New Skoda Kodiaq vs used Land Rover Discovery Sport: which is best?
The Skoda Kodiaq is a practical and comfortable seven-seat SUV, but for the same money you can have a nearly-new Land Rover Discovery Sport. So, which is the better buy?...
There was a time when 4x4s were crude machines that were built with the sole purpose of getting over rugged terrain. Then car makers started softening them to be more car-like, and even began adding additional seats to turn them into more practical, everyday propositions for families. The Land Rover Discovery was one of the first off-roaders to cater for the family back in the late 1980s.
Time moves on, though, and, while the latest field of large SUV entrants still offer plenty of seats for families, they do so in a more refined manner and without the bulky 4x4 tech that most buyers can do without. The latest Skoda Kodiaq is proof of that, because you can get it without four-wheel drive altogether for better fuel economy. We’ve gone for a Kodiaq with a torquey 2.0-litre diesel engine in SE guise, and, of course, the obligatory seven seats; but we’ve also singled out the 4x4 version because it directly competes with our used alternative.
That alternative being the modern iteration of the original Discovery, the Land Rover Discovery Sport. Because it’s a Land Rover, it has to posaess a certain amount of off-road capability, which is why you can only get it with four-wheel drive. For similar money to the Kodiaq, you can have our favourite HSE version that adds lots of luxury touches to make it a true premium alternative. Let’s find out which large SUV makes the most sense for families.
Skoda Kodiaq 2.0 TDI SE auto (7-seats) List Price £31,560 Target price £29,359 Official fuel economy 40.4mpg (WLTP) Emissions 144g/km CO2 Power 148bhp 0-62mph 9.8sec Top speed 121mph
Land Rover Discovery Sport 2.0 TD4 HSE auto Price new £38,610 Price today £29,000 Official fuel economy 53.3mpg (NEDC) Emissions 139g/km CO2 Power 177bhp 0-62mph 8.3sec Top speed 117mph
*Price today is based on a 2018 model with average mileage and a full service history
New Skoda Kodiaq vs used Land Rover Discovery Sport: – interior & equipment
Inside the Skoda Kodiaq you’ll find a logical layout and most of the equipment you’d expect to come with a large SUV: dual-zone climate control, automatic lights, cruise control, rear parking sensors and an 8.0in touchscreen infotainment system. Sat nav isn’t standard, but you could link your phone up using Apple CarPlay of Android Auto instead to get around this. Adding the optional lumbar support improves driver comfort; folding tray tables and rear seat backrest release handles improves practicality, and keyless entry makes it easier to get into your Kodiaq without having to fish around for your keys.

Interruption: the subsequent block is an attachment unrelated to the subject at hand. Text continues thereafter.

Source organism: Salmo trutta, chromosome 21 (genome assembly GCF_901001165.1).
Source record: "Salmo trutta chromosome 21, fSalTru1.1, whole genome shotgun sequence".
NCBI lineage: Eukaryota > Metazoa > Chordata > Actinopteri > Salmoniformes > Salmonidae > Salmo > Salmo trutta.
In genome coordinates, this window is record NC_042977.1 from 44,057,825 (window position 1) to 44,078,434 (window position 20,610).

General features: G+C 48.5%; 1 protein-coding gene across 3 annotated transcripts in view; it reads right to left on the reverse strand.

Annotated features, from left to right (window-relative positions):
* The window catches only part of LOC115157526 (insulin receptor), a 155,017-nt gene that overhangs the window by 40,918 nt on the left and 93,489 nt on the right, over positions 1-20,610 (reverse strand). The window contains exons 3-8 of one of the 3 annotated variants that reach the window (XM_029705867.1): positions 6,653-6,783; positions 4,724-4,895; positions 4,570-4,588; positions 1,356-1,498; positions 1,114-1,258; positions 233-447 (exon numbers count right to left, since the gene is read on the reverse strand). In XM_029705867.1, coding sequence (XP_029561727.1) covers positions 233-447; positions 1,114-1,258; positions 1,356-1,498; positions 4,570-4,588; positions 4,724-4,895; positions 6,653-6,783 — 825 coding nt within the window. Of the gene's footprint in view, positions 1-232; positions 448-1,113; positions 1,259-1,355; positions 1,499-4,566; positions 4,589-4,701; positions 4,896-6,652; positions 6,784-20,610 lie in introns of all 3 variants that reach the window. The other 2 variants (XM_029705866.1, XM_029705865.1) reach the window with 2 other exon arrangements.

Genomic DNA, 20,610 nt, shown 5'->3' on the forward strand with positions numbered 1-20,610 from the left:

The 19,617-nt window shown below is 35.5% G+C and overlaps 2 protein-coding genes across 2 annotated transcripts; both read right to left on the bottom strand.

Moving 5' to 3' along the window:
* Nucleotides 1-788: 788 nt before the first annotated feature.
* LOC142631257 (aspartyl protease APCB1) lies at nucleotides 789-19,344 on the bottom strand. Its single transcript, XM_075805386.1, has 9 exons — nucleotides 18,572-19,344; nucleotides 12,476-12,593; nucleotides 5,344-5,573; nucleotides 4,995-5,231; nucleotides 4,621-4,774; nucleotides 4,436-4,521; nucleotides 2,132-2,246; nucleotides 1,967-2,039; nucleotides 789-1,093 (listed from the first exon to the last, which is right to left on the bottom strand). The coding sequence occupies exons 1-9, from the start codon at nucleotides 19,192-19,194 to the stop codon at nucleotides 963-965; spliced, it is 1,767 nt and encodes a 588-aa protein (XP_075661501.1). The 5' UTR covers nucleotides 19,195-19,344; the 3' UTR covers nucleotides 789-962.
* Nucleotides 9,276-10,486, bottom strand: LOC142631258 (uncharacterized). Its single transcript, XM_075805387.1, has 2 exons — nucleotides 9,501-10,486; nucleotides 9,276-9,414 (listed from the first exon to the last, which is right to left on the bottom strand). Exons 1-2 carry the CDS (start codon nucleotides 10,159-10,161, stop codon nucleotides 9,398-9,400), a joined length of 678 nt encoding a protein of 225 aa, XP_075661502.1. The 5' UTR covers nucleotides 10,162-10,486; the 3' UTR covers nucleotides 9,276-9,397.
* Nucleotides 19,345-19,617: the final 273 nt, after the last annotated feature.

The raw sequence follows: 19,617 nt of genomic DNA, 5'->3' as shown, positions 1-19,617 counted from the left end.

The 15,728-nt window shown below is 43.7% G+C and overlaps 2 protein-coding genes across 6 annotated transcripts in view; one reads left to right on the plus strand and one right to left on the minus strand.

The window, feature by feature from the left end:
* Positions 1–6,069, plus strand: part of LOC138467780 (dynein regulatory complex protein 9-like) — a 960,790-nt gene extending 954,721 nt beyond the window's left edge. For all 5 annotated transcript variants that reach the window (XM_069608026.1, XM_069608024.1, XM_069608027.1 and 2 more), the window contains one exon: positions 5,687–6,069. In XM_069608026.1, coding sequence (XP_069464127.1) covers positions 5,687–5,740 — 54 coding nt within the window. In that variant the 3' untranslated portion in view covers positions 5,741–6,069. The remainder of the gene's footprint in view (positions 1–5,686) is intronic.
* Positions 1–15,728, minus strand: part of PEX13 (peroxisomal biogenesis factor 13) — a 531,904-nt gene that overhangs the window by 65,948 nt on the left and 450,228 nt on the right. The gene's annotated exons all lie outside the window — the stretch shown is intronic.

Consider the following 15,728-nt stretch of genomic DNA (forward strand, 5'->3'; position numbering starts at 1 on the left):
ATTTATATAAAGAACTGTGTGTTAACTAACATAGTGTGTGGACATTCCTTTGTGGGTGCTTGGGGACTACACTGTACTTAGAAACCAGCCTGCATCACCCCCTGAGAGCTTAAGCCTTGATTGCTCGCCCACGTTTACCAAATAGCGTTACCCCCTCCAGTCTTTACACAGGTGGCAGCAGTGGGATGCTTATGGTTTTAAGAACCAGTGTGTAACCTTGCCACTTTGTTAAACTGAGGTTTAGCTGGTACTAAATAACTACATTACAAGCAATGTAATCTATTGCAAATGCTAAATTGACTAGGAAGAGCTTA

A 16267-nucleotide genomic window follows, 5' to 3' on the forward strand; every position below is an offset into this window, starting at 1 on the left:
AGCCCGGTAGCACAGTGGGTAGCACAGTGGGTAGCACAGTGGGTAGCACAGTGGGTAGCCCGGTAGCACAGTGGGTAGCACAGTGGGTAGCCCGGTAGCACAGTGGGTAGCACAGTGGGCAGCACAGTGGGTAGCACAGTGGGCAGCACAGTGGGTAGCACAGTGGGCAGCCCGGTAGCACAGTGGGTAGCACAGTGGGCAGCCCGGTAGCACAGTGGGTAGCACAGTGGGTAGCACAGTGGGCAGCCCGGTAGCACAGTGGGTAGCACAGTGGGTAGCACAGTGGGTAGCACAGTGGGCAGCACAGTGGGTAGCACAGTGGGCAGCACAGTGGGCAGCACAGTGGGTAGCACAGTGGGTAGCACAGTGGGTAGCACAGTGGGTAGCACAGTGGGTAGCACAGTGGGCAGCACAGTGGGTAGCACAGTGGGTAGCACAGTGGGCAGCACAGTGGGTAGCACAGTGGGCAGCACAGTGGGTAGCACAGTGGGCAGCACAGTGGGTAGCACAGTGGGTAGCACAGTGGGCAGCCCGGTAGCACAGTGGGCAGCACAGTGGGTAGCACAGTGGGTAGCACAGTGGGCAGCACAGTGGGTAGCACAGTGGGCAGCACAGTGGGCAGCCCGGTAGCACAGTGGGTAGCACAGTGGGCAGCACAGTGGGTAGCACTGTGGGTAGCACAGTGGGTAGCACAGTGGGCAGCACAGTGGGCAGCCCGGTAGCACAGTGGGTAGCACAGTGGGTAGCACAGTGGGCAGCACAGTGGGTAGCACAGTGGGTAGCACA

What lets the Skoda down is that the general feel of some of its plastics doesn't feel in keeping with a premium vehicle. It’ll last the course and stand up to abuse, but, when even the door pull is made from hard plastic, you do start to think things could have been finished better.
There are no such qualms in the Discovery Sport, particularly in high-end HSE form, because you get full leather seats, soft-touch plastics everywhere, nicely damped switches and even some brushed metal trim around the gear selector on automatic models.
Equipment levels are even better, with heated seats, and upgraded Meridian sound system, a panoramic glass roof that brightens up the interior, an electric tailgate and a reversing camera. Try looking out for an example with the higher spec InControl Touch Pro infotainment system because it comes with a slightly bigger screen. You don’t get the same level of smartphone integration as you do with the Kodiaq, though, and the InControl app you can download to use various apps from your phone simply isn’t as straightforward to use as CarPlay or Android Auto is.
New Skoda Kodiaq vs used Land Rover Discovery Sport: – space & practicality
There should be little complaint from occupants in the front of the Discovery Sport because there’s plenty of adjustability in the driving position, and you get a nice commanding view out over the bonnet because you sit nice and high. Those in the second-row get loads of leg room, although three across the rear bench will result in some shoulder rubbing.
The third-row is cramped, even with the second row slid as far forward as it’ll go. It is, therefore, best suited to young teenagers or exceedingly short adults. However, the third row can be folded flat to make room for plenty of luggage. In fact, it offers more space than the Kodiaq, which is impressive. Less impressive is the fact that there’s no underfloor storage to store the tonneau cover when all seven seats are in place.
No such trouble in the Skoda, however, because it has a dedicated spot to hide the cover in, as well as a slightly roomier third-row, although taller adults will find their hair brushing the roof-lining. The second-row can be slid forwards and backwards to improve leg room, and it splits in exactly the same 40:20:40 arrangement as the Discovery Sport, too. Likewise, there’s plenty of room up front and lots of storage spots to loose things in. You don’t get the same commanding view, mind.
Page 1 of 3